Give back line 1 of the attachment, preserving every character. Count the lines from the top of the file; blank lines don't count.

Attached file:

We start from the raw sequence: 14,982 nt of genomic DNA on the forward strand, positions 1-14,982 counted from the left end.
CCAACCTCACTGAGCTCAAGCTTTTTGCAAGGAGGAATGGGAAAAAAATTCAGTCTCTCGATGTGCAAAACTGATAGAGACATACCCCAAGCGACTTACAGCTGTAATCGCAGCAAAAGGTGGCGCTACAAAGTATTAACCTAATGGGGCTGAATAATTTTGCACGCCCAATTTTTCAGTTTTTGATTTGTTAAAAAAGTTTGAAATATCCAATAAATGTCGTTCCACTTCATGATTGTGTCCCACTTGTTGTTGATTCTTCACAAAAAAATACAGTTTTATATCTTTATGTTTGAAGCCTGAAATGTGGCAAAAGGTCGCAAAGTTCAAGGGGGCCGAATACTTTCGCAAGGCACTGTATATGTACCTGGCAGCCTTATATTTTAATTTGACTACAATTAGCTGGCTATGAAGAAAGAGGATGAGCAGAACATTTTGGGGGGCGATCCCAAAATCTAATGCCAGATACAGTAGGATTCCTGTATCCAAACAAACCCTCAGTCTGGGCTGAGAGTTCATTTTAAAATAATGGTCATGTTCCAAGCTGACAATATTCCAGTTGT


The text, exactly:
We start from the raw sequence: 14,982 nt of genomic DNA on the forward strand, positions 1-14,982 counted from the left end.